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This article is written by Prince Gahlawat, pursuing a Diploma in Advanced Contract Drafting, Negotiation and Dispute Resolution from Here he discusses “What kind of agreement should you enter with freelance Graphic Designers?”.

Graphic Designing is widely understood to be an art of visual communication using images, texts, shapes, forms, texture and/or a combination of these. The visual communication in most cases is intended to convey an idea, message, warnings, directions, signages et al; popular uses therefore can vary from creating; corporate designs, flyers for advertising, designing of logos for digital marketing, web designs, wedding cards, visiting cards, cautionary warning signs, environment designs, road signages, etc. 

From handmade sketches and calligraphy to the use of softwares like Adobe Photoshop, Adobe Illustrator, Adobe InDesign, Canva, Pixlr, Inkscape, GIMP and others; a Graphic designer can possess diverse set of skills to execute a task at hand. These skills can either be self-learned, practiced and mastered over a period of time; or they can be acquired through institutional training and certification. 

As there is considerable diversity in the field of Graphic design and skillsets involved, any employer is recommended to include the following in an agreement for assigning a task to a freelance Graphic designer.

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1. Establishing identity, skill and experience level

For any legal relationship formalized by an agreement, it is of utmost importance, first and foremost, to have a clear identification of parties, so as to keep a check on the possibility of impersonation or any other misrepresentation. For this purpose, the employer may either prefer to select the freelancer from platforms like which ensure credible KYC norms[1]; or the employer may go for Aadhar based offline e-KYC wherein, the QR code on Aadhar can be scanned to confirm the stated identity of the freelancer[2]

Skillset and experience possessed by a freelancer invariably affect the quality of work. Therefore, it is prudent to include in such an agreement; a set of representations by the freelancer wherein, all claims with regards to any software proficiency, certifications, previous works executed can be asserted. All such purported claims can then be supplanted with addendums – like third-party verifiable copies of works executed, certifications etc. – in the agreement.  Furthermore, there can be room for self-asserted claims in such representations; although, with much lesser credence value.

2. Guidelines and Scope of work  

As an employer of a freelance Graphic designer, it’s important to understand what idea is being sought to be visually communicated by the Graphic designer. For instance, a corporate house seeking some form of web designing for digital marketing, may provide broad guidelines regarding the nature of its business, company ethos, its products/services, nature of its clienteles etc. Likewise, other employers may come up with different set of guidelines depending on the idea sought to be so manifested by them.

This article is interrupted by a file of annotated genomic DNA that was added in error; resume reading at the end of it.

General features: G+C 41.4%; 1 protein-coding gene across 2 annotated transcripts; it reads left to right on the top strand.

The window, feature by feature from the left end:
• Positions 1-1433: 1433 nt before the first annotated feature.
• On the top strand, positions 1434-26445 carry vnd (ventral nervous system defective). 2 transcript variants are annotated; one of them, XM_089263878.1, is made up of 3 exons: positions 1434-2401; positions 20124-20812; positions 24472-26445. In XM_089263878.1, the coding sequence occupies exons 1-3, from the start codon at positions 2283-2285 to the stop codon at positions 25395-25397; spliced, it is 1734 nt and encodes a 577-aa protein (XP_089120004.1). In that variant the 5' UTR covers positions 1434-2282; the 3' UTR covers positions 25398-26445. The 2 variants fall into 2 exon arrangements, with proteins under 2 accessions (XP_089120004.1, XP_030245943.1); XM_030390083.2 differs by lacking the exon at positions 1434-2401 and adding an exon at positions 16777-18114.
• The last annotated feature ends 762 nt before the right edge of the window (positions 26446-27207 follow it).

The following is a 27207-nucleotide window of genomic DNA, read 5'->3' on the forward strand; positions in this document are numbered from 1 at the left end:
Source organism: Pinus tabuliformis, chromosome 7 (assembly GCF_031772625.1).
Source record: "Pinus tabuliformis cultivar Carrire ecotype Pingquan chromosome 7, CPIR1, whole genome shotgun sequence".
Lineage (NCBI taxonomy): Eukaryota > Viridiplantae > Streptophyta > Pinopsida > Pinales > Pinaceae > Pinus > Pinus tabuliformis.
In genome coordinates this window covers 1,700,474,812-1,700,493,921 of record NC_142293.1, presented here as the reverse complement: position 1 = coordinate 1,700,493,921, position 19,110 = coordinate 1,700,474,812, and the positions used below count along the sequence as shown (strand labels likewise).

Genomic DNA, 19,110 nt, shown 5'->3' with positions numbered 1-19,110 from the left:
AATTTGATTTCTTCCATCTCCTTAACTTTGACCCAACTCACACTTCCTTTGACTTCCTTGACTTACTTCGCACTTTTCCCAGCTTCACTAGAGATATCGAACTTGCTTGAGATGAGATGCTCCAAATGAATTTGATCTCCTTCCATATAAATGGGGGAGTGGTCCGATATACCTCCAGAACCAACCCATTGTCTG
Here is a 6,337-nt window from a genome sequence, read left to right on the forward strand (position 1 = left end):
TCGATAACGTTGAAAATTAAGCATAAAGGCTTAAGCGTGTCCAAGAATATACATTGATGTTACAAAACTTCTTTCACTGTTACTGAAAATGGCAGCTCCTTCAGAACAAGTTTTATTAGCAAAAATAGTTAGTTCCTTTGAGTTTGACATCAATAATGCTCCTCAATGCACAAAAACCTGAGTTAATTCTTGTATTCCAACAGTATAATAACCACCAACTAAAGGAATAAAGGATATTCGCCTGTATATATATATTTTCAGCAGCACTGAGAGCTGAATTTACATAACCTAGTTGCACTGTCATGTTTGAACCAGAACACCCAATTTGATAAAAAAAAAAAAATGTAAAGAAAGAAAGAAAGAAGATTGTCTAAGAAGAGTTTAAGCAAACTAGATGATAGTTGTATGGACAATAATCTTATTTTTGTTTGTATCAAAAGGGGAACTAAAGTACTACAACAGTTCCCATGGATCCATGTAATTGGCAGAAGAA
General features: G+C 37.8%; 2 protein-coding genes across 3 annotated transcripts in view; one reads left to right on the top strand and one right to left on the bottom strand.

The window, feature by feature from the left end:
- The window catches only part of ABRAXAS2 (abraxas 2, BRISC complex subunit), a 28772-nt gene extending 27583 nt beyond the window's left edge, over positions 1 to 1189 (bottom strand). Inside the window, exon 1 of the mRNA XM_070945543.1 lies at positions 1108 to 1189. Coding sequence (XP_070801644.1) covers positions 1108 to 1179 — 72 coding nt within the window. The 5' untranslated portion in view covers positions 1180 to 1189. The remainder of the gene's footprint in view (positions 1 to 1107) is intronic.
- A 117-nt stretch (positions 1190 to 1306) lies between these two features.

A precise scope of work – like the number of flyers, cards, color contours to be used, design guidelines – executed within the parameters of these guidelines along with mandated deliverables like the presentation of work done – in specified file formats like .html, .xml, .jpeg, sketch, drawing – before subsequent approval of final design by the employer, could very well provide cogent clarity for execution of the agreement. For the sake of equity, a release of nominal advance payment by the employer can be made conditional on such presentations by the freelancer. To protect employers’ rights herein, a provision conferring the right to withdraw the offer for convenience, without incurring any liabilities – in case presentation isn’t deemed satisfactory – would seem prudent, especially where previous work samples have not been shared or don’t match the quality of work presented by the freelancer.  

A mechanism of delivery could also be stipulated within this section so that there is no ambiguity and delivery obligations aren’t found wanting. Like in cases of printable flyers, cards, the physical delivery could be mandated by a pre-specified courier company along with the receipt of dispatch, as proof, being shared through the email. In other cases, the delivery can be made in stipulated file formats via email attachment.

3. Duration, consideration, termination and consequences thereof 

In an agreement where “time is of the essence” one or more parties to the agreement could be impacted negatively if terms of the agreement are not fulfilled by a specific deadline. The breach of deadline in such cases is termed as material breach and has the consequence of the agreement being terminated.